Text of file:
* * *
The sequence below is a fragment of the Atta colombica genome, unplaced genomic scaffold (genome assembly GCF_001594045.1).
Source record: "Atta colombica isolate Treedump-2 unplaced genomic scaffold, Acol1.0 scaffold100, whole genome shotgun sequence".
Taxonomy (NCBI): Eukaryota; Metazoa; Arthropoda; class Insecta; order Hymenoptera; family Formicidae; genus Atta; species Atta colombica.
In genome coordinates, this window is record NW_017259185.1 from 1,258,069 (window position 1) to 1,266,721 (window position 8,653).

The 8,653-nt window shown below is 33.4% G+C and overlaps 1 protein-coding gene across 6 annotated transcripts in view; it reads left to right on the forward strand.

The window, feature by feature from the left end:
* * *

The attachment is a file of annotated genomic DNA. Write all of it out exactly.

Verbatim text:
The sequence below is a fragment of the Atta colombica genome, unplaced genomic scaffold (genome assembly GCF_001594045.1).
Source record: "Atta colombica isolate Treedump-2 unplaced genomic scaffold, Acol1.0 scaffold100, whole genome shotgun sequence".
Taxonomy (NCBI): Eukaryota; Metazoa; Arthropoda; class Insecta; order Hymenoptera; family Formicidae; genus Atta; species Atta colombica.
In genome coordinates, this window is record NW_017259185.1 from 1,258,069 (window position 1) to 1,266,721 (window position 8,653).

The 8,653-nt window shown below is 33.4% G+C and overlaps 1 protein-coding gene across 6 annotated transcripts in view; it reads left to right on the forward strand.

The window, feature by feature from the left end: